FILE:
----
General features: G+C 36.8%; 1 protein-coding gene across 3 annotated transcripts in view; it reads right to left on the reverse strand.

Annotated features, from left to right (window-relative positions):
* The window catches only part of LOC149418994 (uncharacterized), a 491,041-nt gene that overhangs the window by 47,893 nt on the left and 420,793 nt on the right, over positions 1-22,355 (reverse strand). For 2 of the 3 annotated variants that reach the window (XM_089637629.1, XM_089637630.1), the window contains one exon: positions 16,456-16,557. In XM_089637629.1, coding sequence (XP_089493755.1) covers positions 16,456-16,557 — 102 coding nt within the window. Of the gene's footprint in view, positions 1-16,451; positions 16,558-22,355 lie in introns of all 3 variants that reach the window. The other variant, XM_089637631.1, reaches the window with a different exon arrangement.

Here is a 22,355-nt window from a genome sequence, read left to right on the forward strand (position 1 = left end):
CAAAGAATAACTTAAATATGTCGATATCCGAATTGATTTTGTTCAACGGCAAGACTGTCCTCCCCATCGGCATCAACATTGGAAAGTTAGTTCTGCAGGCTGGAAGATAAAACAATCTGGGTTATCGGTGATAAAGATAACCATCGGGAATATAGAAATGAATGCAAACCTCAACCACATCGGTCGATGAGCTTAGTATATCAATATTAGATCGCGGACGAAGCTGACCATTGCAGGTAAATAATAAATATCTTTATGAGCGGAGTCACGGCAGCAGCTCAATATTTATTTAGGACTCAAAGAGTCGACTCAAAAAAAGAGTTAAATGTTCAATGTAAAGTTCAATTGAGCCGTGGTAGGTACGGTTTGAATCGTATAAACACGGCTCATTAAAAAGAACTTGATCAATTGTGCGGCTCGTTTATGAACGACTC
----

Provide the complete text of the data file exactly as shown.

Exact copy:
General features: G+C 36.8%; 1 protein-coding gene across 3 annotated transcripts in view; it reads right to left on the reverse strand.

Annotated features, from left to right (window-relative positions):
* The window catches only part of LOC149418994 (uncharacterized), a 491,041-nt gene that overhangs the window by 47,893 nt on the left and 420,793 nt on the right, over positions 1-22,355 (reverse strand). For 2 of the 3 annotated variants that reach the window (XM_089637629.1, XM_089637630.1), the window contains one exon: positions 16,456-16,557. In XM_089637629.1, coding sequence (XP_089493755.1) covers positions 16,456-16,557 — 102 coding nt within the window. Of the gene's footprint in view, positions 1-16,451; positions 16,558-22,355 lie in introns of all 3 variants that reach the window. The other variant, XM_089637631.1, reaches the window with a different exon arrangement.

Here is a 22,355-nt window from a genome sequence, read left to right on the forward strand (position 1 = left end):
CAAAGAATAACTTAAATATGTCGATATCCGAATTGATTTTGTTCAACGGCAAGACTGTCCTCCCCATCGGCATCAACATTGGAAAGTTAGTTCTGCAGGCTGGAAGATAAAACAATCTGGGTTATCGGTGATAAAGATAACCATCGGGAATATAGAAATGAATGCAAACCTCAACCACATCGGTCGATGAGCTTAGTATATCAATATTAGATCGCGGACGAAGCTGACCATTGCAGGTAAATAATAAATATCTTTATGAGCGGAGTCACGGCAGCAGCTCAATATTTATTTAGGACTCAAAGAGTCGACTCAAAAAAAGAGTTAAATGTTCAATGTAAAGTTCAATTGAGCCGTGGTAGGTACGGTTTGAATCGTATAAACACGGCTCATTAAAAAGAACTTGATCAATTGTGCGGCTCGTTTATGAACGACTC